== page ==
Students’ reflections after the EDCs activity centered on three major themes: (1) positive comments about the effectiveness of the lecture and low-fidelity simulation; (2) the ways in which the EDCs activity will inform student pharmacists’ behavior as pharmacists moving forward; and (3) the public health responsibilities of pharmacists in terms of endocrine disrupting chemicals. Taken together, the students’ reflections demonstrate the educational possibilities of the lecture, role play, and reflection hybrid instructional model to guide student pharmacists to think deeply about previously underdeveloped topics and their role as pharmacists in the context of public health and patient counseling.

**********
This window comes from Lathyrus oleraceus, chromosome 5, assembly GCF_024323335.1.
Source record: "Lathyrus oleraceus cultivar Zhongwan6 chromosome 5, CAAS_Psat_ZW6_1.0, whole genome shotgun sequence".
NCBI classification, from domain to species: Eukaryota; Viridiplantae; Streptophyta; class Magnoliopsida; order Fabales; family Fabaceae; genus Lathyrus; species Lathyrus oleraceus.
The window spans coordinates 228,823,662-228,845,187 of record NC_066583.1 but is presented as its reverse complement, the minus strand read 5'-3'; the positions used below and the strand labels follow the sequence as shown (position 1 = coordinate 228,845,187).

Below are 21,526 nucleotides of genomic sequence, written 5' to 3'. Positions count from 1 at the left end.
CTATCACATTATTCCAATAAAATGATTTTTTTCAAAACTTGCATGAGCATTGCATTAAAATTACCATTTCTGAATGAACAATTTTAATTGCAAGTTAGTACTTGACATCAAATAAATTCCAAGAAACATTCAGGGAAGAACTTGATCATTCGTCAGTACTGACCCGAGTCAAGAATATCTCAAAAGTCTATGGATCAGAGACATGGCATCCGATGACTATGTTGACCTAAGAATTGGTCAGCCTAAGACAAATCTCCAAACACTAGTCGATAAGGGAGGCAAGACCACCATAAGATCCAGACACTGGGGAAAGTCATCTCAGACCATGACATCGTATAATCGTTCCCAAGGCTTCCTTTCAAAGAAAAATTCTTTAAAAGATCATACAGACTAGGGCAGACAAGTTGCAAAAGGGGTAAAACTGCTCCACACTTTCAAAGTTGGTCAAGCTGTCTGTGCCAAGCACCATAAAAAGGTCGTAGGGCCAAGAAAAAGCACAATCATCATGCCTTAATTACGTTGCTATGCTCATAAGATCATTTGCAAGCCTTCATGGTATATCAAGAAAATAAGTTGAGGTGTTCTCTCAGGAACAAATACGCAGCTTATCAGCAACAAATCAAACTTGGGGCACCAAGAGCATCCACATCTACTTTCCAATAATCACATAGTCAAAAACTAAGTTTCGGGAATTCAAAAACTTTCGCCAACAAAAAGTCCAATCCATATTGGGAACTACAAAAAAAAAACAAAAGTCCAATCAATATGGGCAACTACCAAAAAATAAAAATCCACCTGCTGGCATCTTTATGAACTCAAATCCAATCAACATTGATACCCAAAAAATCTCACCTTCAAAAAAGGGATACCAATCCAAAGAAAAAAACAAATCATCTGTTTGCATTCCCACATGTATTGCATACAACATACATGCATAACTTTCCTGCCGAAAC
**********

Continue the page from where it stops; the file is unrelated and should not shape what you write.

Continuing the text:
Traditionally, lectures are used most frequently to impart knowledge to students in the healthcare professional curriculum, including pharmacy education [15]. During the lecture component of the EDCs activity, the student pharmacists were informed about EDCs and their potential public health implications [16,17,18,19,20,21,22].
The sub-theme on the EDCs knowledge gap demonstrates that the lecture component of the EDCs activity successfully expanded the students’ knowledge on a previously unknown subject area. Furthermore, several students identified EDCs as a subject area they would devote time to learning more about, to enhance their capabilities as a pharmacist and public health advocate. Student pharmacists reflected positively on the EDCs lecture and spoke about the ways in which it informed their participation in the role playing activity.